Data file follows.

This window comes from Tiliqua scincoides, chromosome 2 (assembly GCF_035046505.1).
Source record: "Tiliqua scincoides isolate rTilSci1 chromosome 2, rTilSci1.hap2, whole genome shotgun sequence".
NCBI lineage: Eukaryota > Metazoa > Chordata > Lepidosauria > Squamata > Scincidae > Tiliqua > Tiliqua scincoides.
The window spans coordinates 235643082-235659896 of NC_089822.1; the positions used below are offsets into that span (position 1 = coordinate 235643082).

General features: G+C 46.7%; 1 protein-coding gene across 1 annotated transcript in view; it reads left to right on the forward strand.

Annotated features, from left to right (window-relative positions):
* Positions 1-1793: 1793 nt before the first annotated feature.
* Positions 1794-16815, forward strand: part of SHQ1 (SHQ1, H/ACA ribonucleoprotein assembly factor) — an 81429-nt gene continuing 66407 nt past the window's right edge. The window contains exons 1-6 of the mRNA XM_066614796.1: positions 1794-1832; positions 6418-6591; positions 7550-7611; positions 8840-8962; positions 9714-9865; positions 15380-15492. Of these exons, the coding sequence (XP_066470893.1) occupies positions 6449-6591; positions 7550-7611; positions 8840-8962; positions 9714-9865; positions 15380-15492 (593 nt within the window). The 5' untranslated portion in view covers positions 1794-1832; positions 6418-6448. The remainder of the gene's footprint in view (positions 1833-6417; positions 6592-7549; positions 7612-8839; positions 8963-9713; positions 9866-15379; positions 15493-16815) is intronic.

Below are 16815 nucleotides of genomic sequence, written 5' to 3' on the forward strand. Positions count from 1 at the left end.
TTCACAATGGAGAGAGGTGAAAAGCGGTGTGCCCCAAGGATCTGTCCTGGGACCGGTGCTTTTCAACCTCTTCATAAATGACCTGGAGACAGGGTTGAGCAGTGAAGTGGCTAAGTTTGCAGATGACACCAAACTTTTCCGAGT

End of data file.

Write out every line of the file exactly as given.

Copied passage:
This window comes from Tiliqua scincoides, chromosome 2 (assembly GCF_035046505.1).
Source record: "Tiliqua scincoides isolate rTilSci1 chromosome 2, rTilSci1.hap2, whole genome shotgun sequence".
NCBI lineage: Eukaryota > Metazoa > Chordata > Lepidosauria > Squamata > Scincidae > Tiliqua > Tiliqua scincoides.
The window spans coordinates 235643082-235659896 of NC_089822.1; the positions used below are offsets into that span (position 1 = coordinate 235643082).

General features: G+C 46.7%; 1 protein-coding gene across 1 annotated transcript in view; it reads left to right on the forward strand.

Annotated features, from left to right (window-relative positions):
* Positions 1-1793: 1793 nt before the first annotated feature.
* Positions 1794-16815, forward strand: part of SHQ1 (SHQ1, H/ACA ribonucleoprotein assembly factor) — an 81429-nt gene continuing 66407 nt past the window's right edge. The window contains exons 1-6 of the mRNA XM_066614796.1: positions 1794-1832; positions 6418-6591; positions 7550-7611; positions 8840-8962; positions 9714-9865; positions 15380-15492. Of these exons, the coding sequence (XP_066470893.1) occupies positions 6449-6591; positions 7550-7611; positions 8840-8962; positions 9714-9865; positions 15380-15492 (593 nt within the window). The 5' untranslated portion in view covers positions 1794-1832; positions 6418-6448. The remainder of the gene's footprint in view (positions 1833-6417; positions 6592-7549; positions 7612-8839; positions 8963-9713; positions 9866-15379; positions 15493-16815) is intronic.

Below are 16815 nucleotides of genomic sequence, written 5' to 3' on the forward strand. Positions count from 1 at the left end.
TTCACAATGGAGAGAGGTGAAAAGCGGTGTGCCCCAAGGATCTGTCCTGGGACCGGTGCTTTTCAACCTCTTCATAAATGACCTGGAGACAGGGTTGAGCAGTGAAGTGGCTAAGTTTGCAGATGACACCAAACTTTTCCGAGT